Discussion in 'Getting Started' started by George, Mar 27, 2001.

  1. George

    George Member

    I first recieved this about a year ago and found it fascinating. I then recieved it from a friend in Wisconsin just yesterday and thought I should share it with those of you who may have never seen it. It's certainly food for thought. Please enjoy!!
    George [​IMG]

    The Origins of our Railroad Gauge.

    The U.S. standard railroad gauge (distance between the rails) is 4 feet, 8.5 inches. That is an exceedingly odd number.

    Why was that gauge used? Because that's the way they built them in England, and the U.S. railroads were built by English expatriates.

    Why did the English build them that way? Because the first rail lines were built by the same people who built the pre-railroad tramways, and that's the gauge they used.

    Why did "they" use that gauge? Because the people who built the tramways used the same jigs and tools that they used for building wagons, which used that wheel spacing.

    So why did the wagons have that particular odd spacing? Well, if they tried to use any other spacing, the wagon wheels would break on some of the old, long distance roads in England, because that was the spacing of the wheel ruts.

    So who built those old rutted roads? The first long distance roads in Europe (and England) were built by Imperial Rome for their legions. The roads have been used ever since.

    And the ruts in the roads? The ruts in the roads, which everyone had to match for fear of destroying their wagon wheels, were first formed by Roman war chariots. Since the chariots were made for (or by) Imperial Rome, they were all alike in the matter of wheel spacing.

    The U.S. standard railroad gauge of 4 feet-8.5 inches derives from the original specification for an Imperial Roman war chariot. Specifications and bureaucracies live forever. So the next time you are handed a specification and wonder what horse's ass came up with it, you may be exactly right, because the Imperial Roman war chariots were made just wide enough to accommodate the back end of two war horses.

    Thus we have the answer to the original question.

    Now for the twist to the story.

    When we see a space shuttle sitting on it's launching pad, there are two booster rockets attached to the side of the main fuel tank. These are solid rocket boosters, or SRBs. The SRBs are made by Thiokol at their factory in Utah.

    The engineers who designed the SRBs might have preferred to make them a bit fatter, but the SRBs had to be shipped by train from the factory to the launch site. The railroad line from the factory had to run through a tunnel in the mountains. The tunnel is slightly wider than the railroad track, and the railroad track is about as wide as two horses' rumps.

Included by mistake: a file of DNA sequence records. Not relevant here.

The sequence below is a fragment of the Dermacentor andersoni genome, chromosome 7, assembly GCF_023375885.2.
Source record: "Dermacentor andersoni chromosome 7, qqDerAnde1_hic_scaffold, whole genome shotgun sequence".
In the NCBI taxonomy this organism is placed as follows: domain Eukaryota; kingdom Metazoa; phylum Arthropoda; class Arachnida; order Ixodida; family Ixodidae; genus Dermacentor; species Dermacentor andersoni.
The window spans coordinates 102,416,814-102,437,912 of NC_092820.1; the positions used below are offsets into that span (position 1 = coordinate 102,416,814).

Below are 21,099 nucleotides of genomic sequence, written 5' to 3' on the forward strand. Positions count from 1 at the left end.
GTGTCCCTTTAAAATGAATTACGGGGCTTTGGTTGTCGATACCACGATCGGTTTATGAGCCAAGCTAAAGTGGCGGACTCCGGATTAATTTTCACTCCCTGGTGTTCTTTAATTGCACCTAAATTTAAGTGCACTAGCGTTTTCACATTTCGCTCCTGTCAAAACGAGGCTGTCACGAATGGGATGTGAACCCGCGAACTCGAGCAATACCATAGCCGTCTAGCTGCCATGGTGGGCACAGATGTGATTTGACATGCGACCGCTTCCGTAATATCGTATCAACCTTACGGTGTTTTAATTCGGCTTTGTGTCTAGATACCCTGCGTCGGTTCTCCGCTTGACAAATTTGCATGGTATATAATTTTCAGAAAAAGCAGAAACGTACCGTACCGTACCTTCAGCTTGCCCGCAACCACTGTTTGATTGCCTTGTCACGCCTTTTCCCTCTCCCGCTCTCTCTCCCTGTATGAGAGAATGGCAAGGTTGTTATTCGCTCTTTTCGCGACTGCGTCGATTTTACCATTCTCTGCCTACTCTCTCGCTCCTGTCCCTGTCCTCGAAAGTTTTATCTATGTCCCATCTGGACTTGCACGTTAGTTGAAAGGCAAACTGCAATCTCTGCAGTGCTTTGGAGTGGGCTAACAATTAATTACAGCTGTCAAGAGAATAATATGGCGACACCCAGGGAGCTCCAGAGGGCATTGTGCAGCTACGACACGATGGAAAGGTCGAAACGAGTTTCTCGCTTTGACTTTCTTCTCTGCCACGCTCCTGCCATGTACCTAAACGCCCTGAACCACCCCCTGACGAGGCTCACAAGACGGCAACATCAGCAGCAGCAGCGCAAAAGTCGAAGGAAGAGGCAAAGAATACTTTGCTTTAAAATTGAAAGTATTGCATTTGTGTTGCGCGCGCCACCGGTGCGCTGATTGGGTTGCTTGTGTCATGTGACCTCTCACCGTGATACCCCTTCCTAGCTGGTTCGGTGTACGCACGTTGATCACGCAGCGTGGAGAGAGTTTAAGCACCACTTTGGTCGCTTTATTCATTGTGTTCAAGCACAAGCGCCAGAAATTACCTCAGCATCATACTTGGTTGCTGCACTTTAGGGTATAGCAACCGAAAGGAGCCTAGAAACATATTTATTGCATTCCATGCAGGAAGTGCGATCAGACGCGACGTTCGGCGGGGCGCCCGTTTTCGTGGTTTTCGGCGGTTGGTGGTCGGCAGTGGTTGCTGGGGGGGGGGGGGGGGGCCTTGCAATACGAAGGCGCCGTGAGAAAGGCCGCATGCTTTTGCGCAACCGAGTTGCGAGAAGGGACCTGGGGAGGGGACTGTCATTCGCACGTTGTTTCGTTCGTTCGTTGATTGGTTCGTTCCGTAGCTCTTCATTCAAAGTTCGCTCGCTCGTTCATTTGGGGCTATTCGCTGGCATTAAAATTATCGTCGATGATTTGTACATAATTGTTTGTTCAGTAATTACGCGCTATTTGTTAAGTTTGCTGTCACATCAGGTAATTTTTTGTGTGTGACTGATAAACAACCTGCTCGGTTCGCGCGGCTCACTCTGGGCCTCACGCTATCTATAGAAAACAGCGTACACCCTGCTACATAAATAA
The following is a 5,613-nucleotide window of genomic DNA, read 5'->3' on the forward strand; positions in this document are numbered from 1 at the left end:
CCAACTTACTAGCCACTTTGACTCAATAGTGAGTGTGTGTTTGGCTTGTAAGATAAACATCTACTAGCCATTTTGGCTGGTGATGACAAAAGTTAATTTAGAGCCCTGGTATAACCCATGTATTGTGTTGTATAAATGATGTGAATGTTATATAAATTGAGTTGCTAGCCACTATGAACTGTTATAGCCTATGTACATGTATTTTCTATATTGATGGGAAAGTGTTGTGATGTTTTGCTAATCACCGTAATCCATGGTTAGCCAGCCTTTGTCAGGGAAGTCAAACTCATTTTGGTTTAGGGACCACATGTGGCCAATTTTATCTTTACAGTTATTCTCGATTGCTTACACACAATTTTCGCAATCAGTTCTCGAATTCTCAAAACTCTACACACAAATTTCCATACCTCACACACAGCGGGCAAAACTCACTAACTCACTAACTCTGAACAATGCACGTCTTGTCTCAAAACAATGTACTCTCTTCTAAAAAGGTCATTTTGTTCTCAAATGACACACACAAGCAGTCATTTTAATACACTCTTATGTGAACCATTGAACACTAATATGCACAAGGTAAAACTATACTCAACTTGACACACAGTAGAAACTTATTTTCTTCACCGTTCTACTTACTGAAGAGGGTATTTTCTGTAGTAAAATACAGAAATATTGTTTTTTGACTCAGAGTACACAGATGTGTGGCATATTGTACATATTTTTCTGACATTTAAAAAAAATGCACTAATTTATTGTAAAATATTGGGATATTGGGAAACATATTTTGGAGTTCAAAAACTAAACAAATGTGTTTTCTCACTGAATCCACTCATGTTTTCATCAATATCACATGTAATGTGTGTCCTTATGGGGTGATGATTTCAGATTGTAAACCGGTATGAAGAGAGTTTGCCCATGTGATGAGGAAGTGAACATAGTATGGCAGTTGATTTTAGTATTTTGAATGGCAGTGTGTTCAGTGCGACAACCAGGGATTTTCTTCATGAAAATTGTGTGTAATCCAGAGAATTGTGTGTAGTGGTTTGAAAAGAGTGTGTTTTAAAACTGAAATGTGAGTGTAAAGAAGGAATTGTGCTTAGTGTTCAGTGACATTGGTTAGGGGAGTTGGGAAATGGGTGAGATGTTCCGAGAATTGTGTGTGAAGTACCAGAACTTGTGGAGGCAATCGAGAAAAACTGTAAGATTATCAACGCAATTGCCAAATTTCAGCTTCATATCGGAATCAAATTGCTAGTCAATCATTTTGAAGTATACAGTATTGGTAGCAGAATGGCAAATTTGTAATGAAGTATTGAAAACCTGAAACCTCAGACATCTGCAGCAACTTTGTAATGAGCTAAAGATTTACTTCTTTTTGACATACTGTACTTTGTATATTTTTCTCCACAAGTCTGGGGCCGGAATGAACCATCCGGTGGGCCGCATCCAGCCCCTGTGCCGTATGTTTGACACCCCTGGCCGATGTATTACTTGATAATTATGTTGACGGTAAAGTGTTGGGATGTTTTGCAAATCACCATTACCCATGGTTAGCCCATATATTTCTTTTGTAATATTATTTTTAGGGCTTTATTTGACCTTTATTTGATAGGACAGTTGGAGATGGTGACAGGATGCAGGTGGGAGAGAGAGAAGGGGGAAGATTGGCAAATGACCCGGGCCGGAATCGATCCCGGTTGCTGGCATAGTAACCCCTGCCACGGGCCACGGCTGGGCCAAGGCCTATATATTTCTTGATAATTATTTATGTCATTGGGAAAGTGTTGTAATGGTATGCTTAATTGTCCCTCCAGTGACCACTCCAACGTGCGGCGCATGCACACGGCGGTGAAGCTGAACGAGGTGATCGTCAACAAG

So, a major design feature of what is arguably the worlds most advanced transportation system was determined over two thousand years ago by the width of a horse's ass!
  2. shamus

    shamus Registered Member

    Ass or right George, that a goodun.
  3. Virginian

    Virginian Member

    [​IMG] [​IMG] I got a kick out of the "History lesson", George. That IS a goodun!! Thanks
    VGN [​IMG]
  4. N Gauger

    N Gauger 1:20.3 Train Addict

    George, thanks! That was great!!!

    My wife says if I buy One more Train, she'll leave me...
    Gee I'll miss HER!!!! :) -- N Gauger
  5. wt&c

    wt&c Guest

    to throw a switch is probbaly is the sam as kicking a horses ass (DO't TRY THAT AT HOME,other wisw you need reconstructive ass surgery), LOL

    NARA Member #8
    The Appalachian & Atlantic Railroad
  6. Drew1125

    Drew1125 Active Member

    I'm gettin too old to kick myself that hard! [​IMG]
  7. kf4jqd

    kf4jqd Active Member

    Good one George:

    If that isn't worst? My granfather worked on the railroads as an engineer during World War II. He hated it. He said that the Europeans had no stanard guage. He told me that he would be steaming from one country to another to find the tracks where at the wrong gauge for the loco's! Needless to say. He kept the US Army Engineers busy fixing the problem! [​IMG] He also said the Nazi's had the same problem. That is one of their reasons for not supplyibg their troops. So maybe it was a blessing?

  8. Woodie

    Woodie Active Member


    I have seen that one before too. They took it one step further in Australia. Used different sized horses all over the place! Each state has their own gauge (and still does) A standard guage line has only recently (last 15 years or so) been implemented for long distance hauls. Up til 1962, you had to get off the train, and swap trains at each of the state borders. Freight was unloaded and reloaded as well.

  9. George

    George Member

    Well friends, we've learned something beyond the initial lesson......

    Everywhere in the world, regardless of feast or famine, standard or metric, everyone's got their own idea of sizing a horse's ass!!! [​IMG]

    Now I wonder...How many horse's rumps fit into a Morton-Thiokol "O" ring? How many horse's rumps fit into a Canadian wide cab? How many rumps high is a gunderson double-stack? [​IMG] Like railroading, the possibilities are infinite! [​IMG]

  10. wt&c

    wt&c Guest

    the new standards of measurement: "RUMPS AND ASSES"

    NARA Member #8
    The Appalachian & Atlantic Railroad

Share This Page